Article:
Kim's Convenience star Simu Liu puts producers on blast in explosive Facebook post
Wow, wow, wow, wow, WOW: Toronto actor Simu Liu just went there — and fans of Kim's Convenience will never be the same.
Liu, who played Jung on the hit television series about a Korean-Canadian family running a convenience store in Toronto's Moss Park neighbourhood, just posted a long, revelatory message on Facebook about how frustrated he had become with the program's producers and fellow cast members in recent years.
Nor did he hold back when it came to spilling deets about how he was treated on set.
"Season 5 of Kim's Convenience comes out on Netflix today, and I'm feeling a host of emotions right now. It is, of course, our last season, thanks to a decision by our producers not to continue the show after the departure of two showrunners," wrote the actor.
"There's been a lot of talk and speculation about what happened, and I want to do my best to give accurate information, so I'll itemize my thoughts below."
You can read the whole thing on Liu's Facebook page, but here's a quick synopsis of what he shared:
The China-born, Mississauga-raised actor confirmed at least one of the shows' forthcoming rumoured spin-offs: The one about Handy Car Rental manager Shannon Ross.
While proud of castmate Nicole Power, who Liu says he loves and wants to see succeed, watching the new show get greenlit has been "difficult."
"I remain resentful of all of the circumstances that led to the one non-Asian character getting her own show. And not that they would ever ask, but I will adamantly refuse to reprise my role in any capacity," said Liu.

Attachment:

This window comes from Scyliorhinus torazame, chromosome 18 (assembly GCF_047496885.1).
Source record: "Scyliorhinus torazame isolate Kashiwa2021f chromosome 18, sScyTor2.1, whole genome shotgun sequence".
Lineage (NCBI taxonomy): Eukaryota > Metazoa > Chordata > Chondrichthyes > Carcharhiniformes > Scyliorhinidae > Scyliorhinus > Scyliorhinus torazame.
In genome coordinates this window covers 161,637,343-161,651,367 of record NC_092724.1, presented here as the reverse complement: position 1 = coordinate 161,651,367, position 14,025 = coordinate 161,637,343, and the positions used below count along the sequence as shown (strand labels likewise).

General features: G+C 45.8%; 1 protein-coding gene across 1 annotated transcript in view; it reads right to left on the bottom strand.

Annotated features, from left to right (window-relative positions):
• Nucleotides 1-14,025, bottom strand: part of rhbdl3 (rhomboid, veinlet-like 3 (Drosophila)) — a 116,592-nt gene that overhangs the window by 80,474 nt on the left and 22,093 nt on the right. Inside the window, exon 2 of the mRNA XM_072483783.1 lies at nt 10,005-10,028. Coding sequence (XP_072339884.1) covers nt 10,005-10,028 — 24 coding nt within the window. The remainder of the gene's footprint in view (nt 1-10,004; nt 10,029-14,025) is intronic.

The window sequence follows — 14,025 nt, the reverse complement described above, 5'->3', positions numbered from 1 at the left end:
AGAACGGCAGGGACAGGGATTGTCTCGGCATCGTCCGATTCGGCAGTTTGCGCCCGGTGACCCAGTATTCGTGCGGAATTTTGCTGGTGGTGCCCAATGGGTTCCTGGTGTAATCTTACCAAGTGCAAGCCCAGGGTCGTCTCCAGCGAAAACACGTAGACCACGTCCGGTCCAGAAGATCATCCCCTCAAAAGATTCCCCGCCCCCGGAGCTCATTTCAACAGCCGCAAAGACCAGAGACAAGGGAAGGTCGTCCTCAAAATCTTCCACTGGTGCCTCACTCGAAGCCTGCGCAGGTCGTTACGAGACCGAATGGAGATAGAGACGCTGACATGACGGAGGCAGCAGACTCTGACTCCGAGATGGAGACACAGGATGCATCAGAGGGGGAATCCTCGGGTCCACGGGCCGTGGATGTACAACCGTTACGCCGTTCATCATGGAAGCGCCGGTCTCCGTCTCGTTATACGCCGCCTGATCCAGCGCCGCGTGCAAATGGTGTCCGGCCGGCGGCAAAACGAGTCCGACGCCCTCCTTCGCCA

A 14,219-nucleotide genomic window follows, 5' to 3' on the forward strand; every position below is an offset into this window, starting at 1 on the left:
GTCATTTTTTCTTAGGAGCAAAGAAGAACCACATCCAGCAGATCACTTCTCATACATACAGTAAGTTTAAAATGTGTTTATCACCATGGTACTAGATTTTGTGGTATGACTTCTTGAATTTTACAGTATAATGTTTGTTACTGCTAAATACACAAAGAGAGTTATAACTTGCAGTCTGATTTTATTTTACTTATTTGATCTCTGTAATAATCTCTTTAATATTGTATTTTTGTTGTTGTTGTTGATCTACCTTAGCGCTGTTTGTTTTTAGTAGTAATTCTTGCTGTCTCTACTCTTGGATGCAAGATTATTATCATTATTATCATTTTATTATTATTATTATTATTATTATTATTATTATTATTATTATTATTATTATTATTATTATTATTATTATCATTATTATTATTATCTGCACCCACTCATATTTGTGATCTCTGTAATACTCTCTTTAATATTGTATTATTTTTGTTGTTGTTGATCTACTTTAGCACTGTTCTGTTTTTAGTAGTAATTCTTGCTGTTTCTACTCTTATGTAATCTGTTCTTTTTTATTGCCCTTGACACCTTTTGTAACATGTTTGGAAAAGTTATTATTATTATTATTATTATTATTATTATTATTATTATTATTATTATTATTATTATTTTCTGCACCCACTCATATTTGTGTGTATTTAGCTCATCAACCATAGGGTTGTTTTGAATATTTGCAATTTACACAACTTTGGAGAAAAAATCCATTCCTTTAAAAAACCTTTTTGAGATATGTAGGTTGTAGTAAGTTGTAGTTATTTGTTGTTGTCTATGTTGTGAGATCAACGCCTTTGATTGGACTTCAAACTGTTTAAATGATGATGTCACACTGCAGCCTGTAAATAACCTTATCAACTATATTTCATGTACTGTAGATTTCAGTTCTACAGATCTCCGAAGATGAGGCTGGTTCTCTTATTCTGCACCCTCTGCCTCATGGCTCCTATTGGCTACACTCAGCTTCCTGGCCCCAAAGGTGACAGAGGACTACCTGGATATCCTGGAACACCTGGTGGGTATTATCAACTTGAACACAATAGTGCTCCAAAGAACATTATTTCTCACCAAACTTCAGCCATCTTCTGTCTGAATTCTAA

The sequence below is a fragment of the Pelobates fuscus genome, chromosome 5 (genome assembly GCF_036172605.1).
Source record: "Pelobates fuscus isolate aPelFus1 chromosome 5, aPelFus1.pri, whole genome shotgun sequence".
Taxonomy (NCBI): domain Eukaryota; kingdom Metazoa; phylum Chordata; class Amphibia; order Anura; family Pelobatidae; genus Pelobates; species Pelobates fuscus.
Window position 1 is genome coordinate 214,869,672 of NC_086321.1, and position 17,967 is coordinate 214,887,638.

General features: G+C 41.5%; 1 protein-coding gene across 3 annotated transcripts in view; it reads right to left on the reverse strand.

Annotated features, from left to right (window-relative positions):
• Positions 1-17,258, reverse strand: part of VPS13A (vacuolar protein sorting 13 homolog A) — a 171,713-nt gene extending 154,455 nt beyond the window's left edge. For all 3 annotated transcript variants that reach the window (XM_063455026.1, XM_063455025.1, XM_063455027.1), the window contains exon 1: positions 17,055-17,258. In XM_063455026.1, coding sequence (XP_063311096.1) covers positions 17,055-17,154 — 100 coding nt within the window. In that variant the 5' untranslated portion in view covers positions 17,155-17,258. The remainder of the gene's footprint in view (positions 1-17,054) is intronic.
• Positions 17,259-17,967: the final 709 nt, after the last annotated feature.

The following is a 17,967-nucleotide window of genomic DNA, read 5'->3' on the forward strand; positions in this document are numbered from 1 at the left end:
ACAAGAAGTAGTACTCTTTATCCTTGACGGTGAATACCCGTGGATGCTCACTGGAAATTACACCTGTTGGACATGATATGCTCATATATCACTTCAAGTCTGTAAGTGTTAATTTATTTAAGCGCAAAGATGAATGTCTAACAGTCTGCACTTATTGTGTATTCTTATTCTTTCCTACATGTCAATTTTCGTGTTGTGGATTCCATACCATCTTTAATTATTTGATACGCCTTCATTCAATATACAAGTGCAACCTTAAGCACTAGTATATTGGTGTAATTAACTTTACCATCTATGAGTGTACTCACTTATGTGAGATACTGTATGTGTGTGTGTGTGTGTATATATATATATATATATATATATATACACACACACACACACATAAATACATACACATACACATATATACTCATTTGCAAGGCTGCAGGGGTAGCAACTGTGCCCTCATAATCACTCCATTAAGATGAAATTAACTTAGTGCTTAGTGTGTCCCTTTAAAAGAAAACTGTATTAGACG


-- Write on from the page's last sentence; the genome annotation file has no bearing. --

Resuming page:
Sorry fans — no amount of petitioning or praise from the New York Times will make CBC or Netflix pick up another season of Kim's, because they literally can't.
Liu explain that the show "was not 'cancelled' in a traditional manner, i.e. by a network after poor ratings." Rather, "our producers (who also own the Kim's Convenience IP) are the ones who chose not to continue. Neither CBC nor Netflix own the rights to Kim's Convenience, they merely license it."
"I've heard a lot of speculation surrounding myself - specifically, about how getting a Marvel role meant I was suddenly too 'Hollywood' for Canadian TV," the actor explained.
"This could not be further from the truth. I love this show and everything it stood for. I saw firsthand how profoundly it impacted families and brought people together."
In one particularly damning revelation, Liu puts members of the Kim's Convenience production team on blast — something you don't often see Canadian actors do.
Liu says he was growing "increasingly frustrated" with the way his character was being portrayed as the show went on, and that he was also increasingly frustrated with the way he was being treated.
"It was always my understanding that the lead actors were the stewards of character, and would grow to have more creative insight as the show went on," he wrote.
"This was not the case on our show, which was doubly confusing because our producers were overwhelmingly white and we were a cast of Asian Canadians who had a plethora of lived experiences to draw from and offer to writers."